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MX Superfly Review
game: MX Superfly
four star
posted by: GF! Back Catalogue 10/2004 => 1995
publisher: THQ
date posted: 09:10 AM Wed Aug 14th, 2002
last revision: 06:06 AM Fri Sep 23rd, 2005

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By Jake Carder

THQ has brought its Ricky Carmichael franchise to the Gamecube. Formerly under the title MX200# they have decided to drop the year portion and add the much funkier \"Superfly\". Not only have they changed the name but the philosophy of the game is different. The main features that were prominent in previous installments are still around, but they are accompanied by some new additions to break some bones on. With all the emphasis on transformation, some of the problems with the previous releases are still evident.

At the core of MXSuperfly nothing has changed; it\'s just been expanded. The career mode makes a return with the amateur and pro ranks--racing against five computer opponents to acquire the most points to win the circuit. The addition comes with the need to accumulate enough cash to be allowed to race these circuits. To get enough cash you must succeed in a series of challenges to prove that you are worthy enough to race with the big wigs. For the most part these challenges are a tutorial to get the fundamentals of how to succeed in motor cross racing.

In the career mode you will have control of what gear you want your electronic counterpart to wear. Brands like Fox and Oakley are just a couple of the available options. Once you are geared, you can choose your bike from makers such as Yamaha and Kawasaki. Career mode will have you competing in two styles of competition. First off is the circuit race in which the better the finish the more points you will earn. And second is the freestyle competition with the goal to acquire as many trick points as you can by chaining tricks together without repeating yourself. The better the trick the higher the score. When successful in the career mode you will unlock more tracks and mini games.

A first for the MX series is the mini games. They are a nice addition to the regular game play. At the beginning there are only three to choose from; with gaining success in the career mode, more will be unlocked. A few will be recognizable not from the world of motorcross, but from other walks of life such as golf, polo and HORSE (the basketball game). If there is any reason to want to complete career mode it is to make sure you play all the mini games. They are the show stealer in MX Superfly.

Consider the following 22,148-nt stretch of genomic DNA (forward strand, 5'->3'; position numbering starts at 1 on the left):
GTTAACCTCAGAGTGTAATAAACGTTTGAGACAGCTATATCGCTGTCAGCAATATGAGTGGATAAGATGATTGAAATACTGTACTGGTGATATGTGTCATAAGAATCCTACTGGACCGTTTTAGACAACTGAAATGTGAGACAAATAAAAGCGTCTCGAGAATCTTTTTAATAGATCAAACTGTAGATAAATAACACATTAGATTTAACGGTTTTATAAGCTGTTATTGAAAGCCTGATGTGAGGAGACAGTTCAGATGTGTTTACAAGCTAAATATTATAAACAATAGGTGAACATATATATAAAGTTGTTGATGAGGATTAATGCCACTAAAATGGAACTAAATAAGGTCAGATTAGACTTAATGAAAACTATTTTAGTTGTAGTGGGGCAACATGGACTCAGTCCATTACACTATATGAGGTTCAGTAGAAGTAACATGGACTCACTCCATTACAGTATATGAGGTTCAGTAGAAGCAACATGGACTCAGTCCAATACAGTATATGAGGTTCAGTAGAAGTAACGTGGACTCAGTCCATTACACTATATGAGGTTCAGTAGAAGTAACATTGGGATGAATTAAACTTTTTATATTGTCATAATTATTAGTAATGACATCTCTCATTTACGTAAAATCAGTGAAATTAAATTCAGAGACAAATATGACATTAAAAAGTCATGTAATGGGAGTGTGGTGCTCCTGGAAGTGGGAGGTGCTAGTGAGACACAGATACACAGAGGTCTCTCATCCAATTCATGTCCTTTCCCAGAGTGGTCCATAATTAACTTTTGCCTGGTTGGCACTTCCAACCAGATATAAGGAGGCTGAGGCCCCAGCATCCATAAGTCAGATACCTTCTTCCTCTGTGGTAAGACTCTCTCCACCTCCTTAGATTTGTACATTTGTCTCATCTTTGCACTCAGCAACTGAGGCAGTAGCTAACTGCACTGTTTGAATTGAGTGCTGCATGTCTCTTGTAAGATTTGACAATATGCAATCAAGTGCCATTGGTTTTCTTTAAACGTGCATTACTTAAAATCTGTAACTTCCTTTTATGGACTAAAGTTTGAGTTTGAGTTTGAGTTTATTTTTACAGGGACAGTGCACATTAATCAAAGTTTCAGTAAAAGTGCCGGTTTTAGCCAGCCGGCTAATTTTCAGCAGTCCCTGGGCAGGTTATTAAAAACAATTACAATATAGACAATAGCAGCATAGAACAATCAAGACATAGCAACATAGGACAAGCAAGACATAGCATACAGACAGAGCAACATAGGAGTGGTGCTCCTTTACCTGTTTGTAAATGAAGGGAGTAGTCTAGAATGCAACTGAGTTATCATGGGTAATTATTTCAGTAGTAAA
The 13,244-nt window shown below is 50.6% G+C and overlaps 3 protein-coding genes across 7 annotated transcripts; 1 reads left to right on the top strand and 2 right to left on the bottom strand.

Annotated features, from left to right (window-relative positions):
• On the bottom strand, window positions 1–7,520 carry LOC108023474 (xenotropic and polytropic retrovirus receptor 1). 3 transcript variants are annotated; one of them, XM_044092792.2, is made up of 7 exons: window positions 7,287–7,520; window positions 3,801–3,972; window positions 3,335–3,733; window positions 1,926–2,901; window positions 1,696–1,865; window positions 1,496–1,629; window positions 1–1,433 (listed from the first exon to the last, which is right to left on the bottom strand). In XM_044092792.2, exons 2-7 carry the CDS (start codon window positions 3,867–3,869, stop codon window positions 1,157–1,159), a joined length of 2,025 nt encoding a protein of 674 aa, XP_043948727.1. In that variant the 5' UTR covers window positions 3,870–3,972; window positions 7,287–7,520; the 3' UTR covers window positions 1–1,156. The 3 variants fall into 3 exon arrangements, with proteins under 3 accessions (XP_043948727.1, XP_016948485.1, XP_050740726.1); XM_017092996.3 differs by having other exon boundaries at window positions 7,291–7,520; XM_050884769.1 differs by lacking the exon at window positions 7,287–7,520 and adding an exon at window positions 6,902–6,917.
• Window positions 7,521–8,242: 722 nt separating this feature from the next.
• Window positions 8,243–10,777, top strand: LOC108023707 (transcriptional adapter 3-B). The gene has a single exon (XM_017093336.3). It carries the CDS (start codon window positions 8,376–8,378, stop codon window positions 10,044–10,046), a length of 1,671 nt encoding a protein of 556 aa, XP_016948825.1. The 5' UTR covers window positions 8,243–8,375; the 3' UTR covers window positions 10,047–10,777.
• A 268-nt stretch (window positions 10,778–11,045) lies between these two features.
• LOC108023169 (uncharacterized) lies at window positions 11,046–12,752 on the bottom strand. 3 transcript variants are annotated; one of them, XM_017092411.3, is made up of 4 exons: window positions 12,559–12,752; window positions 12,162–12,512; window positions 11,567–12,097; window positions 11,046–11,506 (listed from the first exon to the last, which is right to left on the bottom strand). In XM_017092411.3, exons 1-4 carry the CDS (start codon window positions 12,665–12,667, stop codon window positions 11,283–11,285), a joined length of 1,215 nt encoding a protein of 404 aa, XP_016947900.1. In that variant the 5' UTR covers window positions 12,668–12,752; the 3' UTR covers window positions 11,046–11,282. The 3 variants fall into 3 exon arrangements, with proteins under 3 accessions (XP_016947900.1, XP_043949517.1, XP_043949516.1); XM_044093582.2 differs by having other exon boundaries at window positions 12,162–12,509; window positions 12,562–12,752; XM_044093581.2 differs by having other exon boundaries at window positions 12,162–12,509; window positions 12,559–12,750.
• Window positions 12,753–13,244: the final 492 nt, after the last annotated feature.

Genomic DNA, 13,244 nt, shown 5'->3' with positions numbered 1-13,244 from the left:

Graphically MX Superfly is filled with nice textures and sprawling environments. Player models are solidly built and given a great deal of realism. There was a nice selection of unique tracks In MX2002, but there was a problem with character animations. Players were static until it came to a trick then they sprang to life. Well that is not a problem with Superfly. Now they have a more fluid animation about them. Arms bend when hitting the ground after a jump. Environments are vast and none of the courses seem to be too short. Not all of them are primarily dirt either; some take place in a park racing on a sidewalk. There is enough variety to keep things interesting.

Unfortunately not everything has been fixed from the previous game. Collision detection is still a problem. The worst part is the inaccuracies when dealing with the computer-controlled players. If you happen to land on a biker you will be the one to take the fall, but if the computer is the one landing on you he will not fall but force you to crash. The same can be said for the interaction with environments. Bails of hay just need to be clipped a little to send you sprawling all over the dirt. The game runs pretty smoothly with the exception of the collision detection.

With MX Superfly being comprised of various styles of competition it is essential that the controls allow for the best possible success. After going though the first tutorial you will find that the controls respond well to the rigorous testing gamers put them through. As well the trick system is simple enough to pick up, yet is in-depth to give a true test to pull off the insane tricks that wow the fans.

MX Superfly truly is a welcome edition to the GameCube. With plenty of variety and unique mini games that keep the replay value high, MX Superfly has a lot to offer. Fans of motocross racing or just the extreme style of sports will enjoy playing the circuit and freestyle modes and feel the mini games are just an added bonus. Casual gamers will tend to lean to the mini games themselves, but these mini games are worth playing career mode for. Blending the lines of purist gaming and wacky arcade action, MX Superfly is worth a look.